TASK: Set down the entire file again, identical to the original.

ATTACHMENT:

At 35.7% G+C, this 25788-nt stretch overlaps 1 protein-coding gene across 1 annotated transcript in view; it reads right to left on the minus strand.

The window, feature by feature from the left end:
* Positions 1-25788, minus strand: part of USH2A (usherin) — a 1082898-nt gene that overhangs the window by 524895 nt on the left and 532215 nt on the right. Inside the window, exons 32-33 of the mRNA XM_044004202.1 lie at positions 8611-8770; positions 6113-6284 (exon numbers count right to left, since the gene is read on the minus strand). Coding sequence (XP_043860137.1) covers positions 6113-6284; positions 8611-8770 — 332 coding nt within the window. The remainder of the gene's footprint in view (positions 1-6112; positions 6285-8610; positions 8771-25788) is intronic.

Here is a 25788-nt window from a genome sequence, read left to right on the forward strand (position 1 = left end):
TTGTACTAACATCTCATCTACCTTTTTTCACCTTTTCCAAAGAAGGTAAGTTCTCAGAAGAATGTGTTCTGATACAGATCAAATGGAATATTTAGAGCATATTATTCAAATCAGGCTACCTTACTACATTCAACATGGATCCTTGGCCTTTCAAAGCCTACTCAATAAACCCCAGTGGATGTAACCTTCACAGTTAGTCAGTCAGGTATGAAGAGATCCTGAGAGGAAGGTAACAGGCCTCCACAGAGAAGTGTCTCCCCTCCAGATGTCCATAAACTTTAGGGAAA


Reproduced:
At 35.7% G+C, this 25788-nt stretch overlaps 1 protein-coding gene across 1 annotated transcript in view; it reads right to left on the minus strand.

The window, feature by feature from the left end:
* Positions 1-25788, minus strand: part of USH2A (usherin) — a 1082898-nt gene that overhangs the window by 524895 nt on the left and 532215 nt on the right. Inside the window, exons 32-33 of the mRNA XM_044004202.1 lie at positions 8611-8770; positions 6113-6284 (exon numbers count right to left, since the gene is read on the minus strand). Coding sequence (XP_043860137.1) covers positions 6113-6284; positions 8611-8770 — 332 coding nt within the window. The remainder of the gene's footprint in view (positions 1-6112; positions 6285-8610; positions 8771-25788) is intronic.

Here is a 25788-nt window from a genome sequence, read left to right on the forward strand (position 1 = left end):
TTGTACTAACATCTCATCTACCTTTTTTCACCTTTTCCAAAGAAGGTAAGTTCTCAGAAGAATGTGTTCTGATACAGATCAAATGGAATATTTAGAGCATATTATTCAAATCAGGCTACCTTACTACATTCAACATGGATCCTTGGCCTTTCAAAGCCTACTCAATAAACCCCAGTGGATGTAACCTTCACAGTTAGTCAGTCAGGTATGAAGAGATCCTGAGAGGAAGGTAACAGGCCTCCACAGAGAAGTGTCTCCCCTCCAGATGTCCATAAACTTTAGGGAAA